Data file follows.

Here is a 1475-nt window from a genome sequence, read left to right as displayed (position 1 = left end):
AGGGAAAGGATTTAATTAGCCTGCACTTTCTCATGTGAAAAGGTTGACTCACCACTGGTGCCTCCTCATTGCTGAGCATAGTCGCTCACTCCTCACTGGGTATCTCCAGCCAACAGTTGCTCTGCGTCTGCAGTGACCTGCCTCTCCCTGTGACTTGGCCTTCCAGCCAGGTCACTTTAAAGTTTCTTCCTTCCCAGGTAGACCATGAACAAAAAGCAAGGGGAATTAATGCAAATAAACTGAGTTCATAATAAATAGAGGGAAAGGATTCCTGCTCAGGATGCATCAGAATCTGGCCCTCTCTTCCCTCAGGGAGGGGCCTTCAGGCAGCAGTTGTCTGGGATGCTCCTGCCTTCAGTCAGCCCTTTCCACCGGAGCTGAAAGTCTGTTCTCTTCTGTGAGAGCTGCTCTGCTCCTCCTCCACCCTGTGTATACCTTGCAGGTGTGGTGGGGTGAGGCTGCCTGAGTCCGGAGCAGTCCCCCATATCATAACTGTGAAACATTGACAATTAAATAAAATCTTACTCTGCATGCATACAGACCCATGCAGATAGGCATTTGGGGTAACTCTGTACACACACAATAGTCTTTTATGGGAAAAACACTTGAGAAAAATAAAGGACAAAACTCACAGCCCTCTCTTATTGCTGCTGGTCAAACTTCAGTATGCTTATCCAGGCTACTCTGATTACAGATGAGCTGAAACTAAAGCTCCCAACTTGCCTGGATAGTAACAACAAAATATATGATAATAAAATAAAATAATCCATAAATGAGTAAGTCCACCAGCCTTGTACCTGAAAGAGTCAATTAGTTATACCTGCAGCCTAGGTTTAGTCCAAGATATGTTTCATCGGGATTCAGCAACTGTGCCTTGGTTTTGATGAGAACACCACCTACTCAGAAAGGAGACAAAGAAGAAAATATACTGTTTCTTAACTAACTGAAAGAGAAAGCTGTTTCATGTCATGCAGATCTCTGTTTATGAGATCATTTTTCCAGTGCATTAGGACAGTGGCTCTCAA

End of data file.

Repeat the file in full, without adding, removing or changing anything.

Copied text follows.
Here is a 1475-nt window from a genome sequence, read left to right as displayed (position 1 = left end):
AGGGAAAGGATTTAATTAGCCTGCACTTTCTCATGTGAAAAGGTTGACTCACCACTGGTGCCTCCTCATTGCTGAGCATAGTCGCTCACTCCTCACTGGGTATCTCCAGCCAACAGTTGCTCTGCGTCTGCAGTGACCTGCCTCTCCCTGTGACTTGGCCTTCCAGCCAGGTCACTTTAAAGTTTCTTCCTTCCCAGGTAGACCATGAACAAAAAGCAAGGGGAATTAATGCAAATAAACTGAGTTCATAATAAATAGAGGGAAAGGATTCCTGCTCAGGATGCATCAGAATCTGGCCCTCTCTTCCCTCAGGGAGGGGCCTTCAGGCAGCAGTTGTCTGGGATGCTCCTGCCTTCAGTCAGCCCTTTCCACCGGAGCTGAAAGTCTGTTCTCTTCTGTGAGAGCTGCTCTGCTCCTCCTCCACCCTGTGTATACCTTGCAGGTGTGGTGGGGTGAGGCTGCCTGAGTCCGGAGCAGTCCCCCATATCATAACTGTGAAACATTGACAATTAAATAAAATCTTACTCTGCATGCATACAGACCCATGCAGATAGGCATTTGGGGTAACTCTGTACACACACAATAGTCTTTTATGGGAAAAACACTTGAGAAAAATAAAGGACAAAACTCACAGCCCTCTCTTATTGCTGCTGGTCAAACTTCAGTATGCTTATCCAGGCTACTCTGATTACAGATGAGCTGAAACTAAAGCTCCCAACTTGCCTGGATAGTAACAACAAAATATATGATAATAAAATAAAATAATCCATAAATGAGTAAGTCCACCAGCCTTGTACCTGAAAGAGTCAATTAGTTATACCTGCAGCCTAGGTTTAGTCCAAGATATGTTTCATCGGGATTCAGCAACTGTGCCTTGGTTTTGATGAGAACACCACCTACTCAGAAAGGAGACAAAGAAGAAAATATACTGTTTCTTAACTAACTGAAAGAGAAAGCTGTTTCATGTCATGCAGATCTCTGTTTATGAGATCATTTTTCCAGTGCATTAGGACAGTGGCTCTCAA